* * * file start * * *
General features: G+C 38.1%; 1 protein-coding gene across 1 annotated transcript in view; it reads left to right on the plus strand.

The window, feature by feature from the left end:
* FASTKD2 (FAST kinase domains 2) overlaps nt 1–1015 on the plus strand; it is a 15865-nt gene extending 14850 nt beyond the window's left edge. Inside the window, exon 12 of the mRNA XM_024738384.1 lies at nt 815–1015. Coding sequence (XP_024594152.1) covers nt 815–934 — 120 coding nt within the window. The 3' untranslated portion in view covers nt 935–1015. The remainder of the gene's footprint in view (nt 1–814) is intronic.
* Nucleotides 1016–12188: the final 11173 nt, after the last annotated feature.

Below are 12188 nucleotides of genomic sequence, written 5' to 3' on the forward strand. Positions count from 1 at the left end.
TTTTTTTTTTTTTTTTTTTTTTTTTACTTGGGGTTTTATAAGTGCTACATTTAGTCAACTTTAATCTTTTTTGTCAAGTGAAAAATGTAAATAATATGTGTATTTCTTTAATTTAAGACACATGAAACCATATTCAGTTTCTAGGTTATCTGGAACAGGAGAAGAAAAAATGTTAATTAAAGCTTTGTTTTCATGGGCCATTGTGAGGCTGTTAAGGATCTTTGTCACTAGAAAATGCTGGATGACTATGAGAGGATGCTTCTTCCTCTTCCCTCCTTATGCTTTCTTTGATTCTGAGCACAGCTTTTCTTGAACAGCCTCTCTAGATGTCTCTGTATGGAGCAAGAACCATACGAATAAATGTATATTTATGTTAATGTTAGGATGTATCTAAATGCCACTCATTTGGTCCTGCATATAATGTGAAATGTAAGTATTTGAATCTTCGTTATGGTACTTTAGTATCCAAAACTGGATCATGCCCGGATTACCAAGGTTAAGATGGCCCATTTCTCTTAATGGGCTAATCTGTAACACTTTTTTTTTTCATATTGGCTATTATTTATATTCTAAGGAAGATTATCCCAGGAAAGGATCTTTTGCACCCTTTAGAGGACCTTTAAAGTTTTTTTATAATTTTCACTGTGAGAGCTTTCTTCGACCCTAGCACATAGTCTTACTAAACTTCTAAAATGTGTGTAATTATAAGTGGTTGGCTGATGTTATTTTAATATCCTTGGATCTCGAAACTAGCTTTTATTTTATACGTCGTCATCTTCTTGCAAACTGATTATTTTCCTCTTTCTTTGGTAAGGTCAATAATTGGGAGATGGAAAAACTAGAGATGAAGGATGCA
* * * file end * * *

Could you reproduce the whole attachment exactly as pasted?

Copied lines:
General features: G+C 38.1%; 1 protein-coding gene across 1 annotated transcript in view; it reads left to right on the plus strand.

The window, feature by feature from the left end:
* FASTKD2 (FAST kinase domains 2) overlaps nt 1–1015 on the plus strand; it is a 15865-nt gene extending 14850 nt beyond the window's left edge. Inside the window, exon 12 of the mRNA XM_024738384.1 lies at nt 815–1015. Coding sequence (XP_024594152.1) covers nt 815–934 — 120 coding nt within the window. The 3' untranslated portion in view covers nt 935–1015. The remainder of the gene's footprint in view (nt 1–814) is intronic.
* Nucleotides 1016–12188: the final 11173 nt, after the last annotated feature.

Below are 12188 nucleotides of genomic sequence, written 5' to 3' on the forward strand. Positions count from 1 at the left end.
TTTTTTTTTTTTTTTTTTTTTTTTTACTTGGGGTTTTATAAGTGCTACATTTAGTCAACTTTAATCTTTTTTGTCAAGTGAAAAATGTAAATAATATGTGTATTTCTTTAATTTAAGACACATGAAACCATATTCAGTTTCTAGGTTATCTGGAACAGGAGAAGAAAAAATGTTAATTAAAGCTTTGTTTTCATGGGCCATTGTGAGGCTGTTAAGGATCTTTGTCACTAGAAAATGCTGGATGACTATGAGAGGATGCTTCTTCCTCTTCCCTCCTTATGCTTTCTTTGATTCTGAGCACAGCTTTTCTTGAACAGCCTCTCTAGATGTCTCTGTATGGAGCAAGAACCATACGAATAAATGTATATTTATGTTAATGTTAGGATGTATCTAAATGCCACTCATTTGGTCCTGCATATAATGTGAAATGTAAGTATTTGAATCTTCGTTATGGTACTTTAGTATCCAAAACTGGATCATGCCCGGATTACCAAGGTTAAGATGGCCCATTTCTCTTAATGGGCTAATCTGTAACACTTTTTTTTTTCATATTGGCTATTATTTATATTCTAAGGAAGATTATCCCAGGAAAGGATCTTTTGCACCCTTTAGAGGACCTTTAAAGTTTTTTTATAATTTTCACTGTGAGAGCTTTCTTCGACCCTAGCACATAGTCTTACTAAACTTCTAAAATGTGTGTAATTATAAGTGGTTGGCTGATGTTATTTTAATATCCTTGGATCTCGAAACTAGCTTTTATTTTATACGTCGTCATCTTCTTGCAAACTGATTATTTTCCTCTTTCTTTGGTAAGGTCAATAATTGGGAGATGGAAAAACTAGAGATGAAGGATGCA